In my last post, I discussed the importance of creating self-evident, or at least self-explanatory, websites. You might be wondering why it is so important for websites to be shaped in such an obvious way. In this post, I’m hoping to make sense of an answer. Great websites, websites that don’t create frustration or confusion for viewers, are created with the user in mind.
The user is YOU. And me. And every other person who views, or could potentially view, that particular website. When website designers focus on the user experience, they can create successful sites.
What is user experience (UX)?
Jesse James Garrett, in his book The Elements of User Experience, defines user experience as:
The experience the product creates for the people who use it in the real world. When a product is being developed, people pay a great deal of attention to what it does. User experience is the other, often overlooked, side of the equation– how it works–that can often make the difference between a successful product and a failure (6).
UX designer, Matthew Magain, explains the brains behind user experience and user centered design
Garrett claims that focusing on user experience when designing a website is important for many reasons, one reason being that a purely business centered or aesthetically centered site confuses the reader. This confusion usually leads to frustration, and many times web users tend to blame their lack of success with the site on themselves. How many times have you clicked away from a site because you felt you were missing something, like you were causing the problem?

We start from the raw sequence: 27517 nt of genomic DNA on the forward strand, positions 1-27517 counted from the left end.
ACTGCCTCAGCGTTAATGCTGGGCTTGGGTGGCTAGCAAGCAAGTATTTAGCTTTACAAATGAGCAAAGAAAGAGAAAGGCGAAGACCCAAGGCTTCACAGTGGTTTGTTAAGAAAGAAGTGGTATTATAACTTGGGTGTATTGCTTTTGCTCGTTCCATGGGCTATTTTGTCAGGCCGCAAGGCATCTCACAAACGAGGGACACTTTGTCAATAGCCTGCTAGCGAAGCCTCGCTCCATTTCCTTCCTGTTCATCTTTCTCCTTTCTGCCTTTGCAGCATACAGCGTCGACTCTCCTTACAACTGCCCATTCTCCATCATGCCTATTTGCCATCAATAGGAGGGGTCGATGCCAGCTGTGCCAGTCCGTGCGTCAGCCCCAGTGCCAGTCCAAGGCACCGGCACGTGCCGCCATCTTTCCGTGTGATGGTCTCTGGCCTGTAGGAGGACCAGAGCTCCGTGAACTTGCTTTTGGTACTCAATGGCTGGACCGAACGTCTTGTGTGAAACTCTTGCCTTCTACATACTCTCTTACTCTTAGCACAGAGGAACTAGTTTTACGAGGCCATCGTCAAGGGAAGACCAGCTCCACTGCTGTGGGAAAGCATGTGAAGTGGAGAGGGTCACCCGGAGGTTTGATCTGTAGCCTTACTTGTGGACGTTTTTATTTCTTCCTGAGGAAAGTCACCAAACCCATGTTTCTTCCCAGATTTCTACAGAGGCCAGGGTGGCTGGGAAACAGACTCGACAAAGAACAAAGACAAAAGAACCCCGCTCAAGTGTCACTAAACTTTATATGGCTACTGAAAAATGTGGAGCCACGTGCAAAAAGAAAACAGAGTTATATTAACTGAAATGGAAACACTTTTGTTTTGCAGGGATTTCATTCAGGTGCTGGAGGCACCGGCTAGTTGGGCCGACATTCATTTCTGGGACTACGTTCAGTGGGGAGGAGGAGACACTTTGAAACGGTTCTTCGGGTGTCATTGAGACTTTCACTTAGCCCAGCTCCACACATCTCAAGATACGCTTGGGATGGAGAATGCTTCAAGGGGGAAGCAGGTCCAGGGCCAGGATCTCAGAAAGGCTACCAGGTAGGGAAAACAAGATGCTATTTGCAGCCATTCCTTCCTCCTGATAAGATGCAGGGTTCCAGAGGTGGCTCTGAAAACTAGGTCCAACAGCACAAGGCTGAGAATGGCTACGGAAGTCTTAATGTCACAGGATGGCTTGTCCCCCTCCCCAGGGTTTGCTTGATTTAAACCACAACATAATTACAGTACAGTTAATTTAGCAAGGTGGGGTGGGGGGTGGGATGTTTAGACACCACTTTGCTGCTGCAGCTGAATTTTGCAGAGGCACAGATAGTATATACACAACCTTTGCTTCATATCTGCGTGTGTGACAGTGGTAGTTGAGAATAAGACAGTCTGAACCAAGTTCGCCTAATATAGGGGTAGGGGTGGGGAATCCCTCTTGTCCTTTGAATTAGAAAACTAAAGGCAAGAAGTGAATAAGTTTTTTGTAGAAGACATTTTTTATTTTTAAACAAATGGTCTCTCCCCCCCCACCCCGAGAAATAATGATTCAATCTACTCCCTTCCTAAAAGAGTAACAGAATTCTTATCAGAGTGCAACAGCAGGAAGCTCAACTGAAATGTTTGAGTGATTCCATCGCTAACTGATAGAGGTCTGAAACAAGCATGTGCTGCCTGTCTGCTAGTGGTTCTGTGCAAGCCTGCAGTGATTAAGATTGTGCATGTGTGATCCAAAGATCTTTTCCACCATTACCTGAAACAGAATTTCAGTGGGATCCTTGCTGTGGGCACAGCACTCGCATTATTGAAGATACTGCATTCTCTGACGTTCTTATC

The Five Planes of UX
To eliminate these users’ feelings of stupidity, Garrett gives us guidelines to to shape our web design around user experience. He lays these out in five stages, or five planes (20-21).
- Strategy– The foundation. The main goal of your site.
- Scope– The specific uses. What users will accomplish on your site.
- Structure– The navigation. How your users will get around your site.
- Skeleton– The visual arrangement. The placement of general elements within the site.
- Surface– The visual specifics. What users see, such as images and texts.
As you can see, each plane becomes more concrete as it grows from strategy to finally, surface. Its interesting because we as users, tend to notice the more concrete planes, such as the eye catching fonts and navigational organization.
However, each plane is equally important because the surface and skeleton planes would not be appealing or enjoyable experiences to us if designers had not taken the time to formulate a user centered strategy.
Take a closer look at what each plane entails.
- Have you ever been so discouraged by your lack of understanding on a website that you stopped using it?
- Which plane do you feel like you as a web user most often recognize?
Until next blog,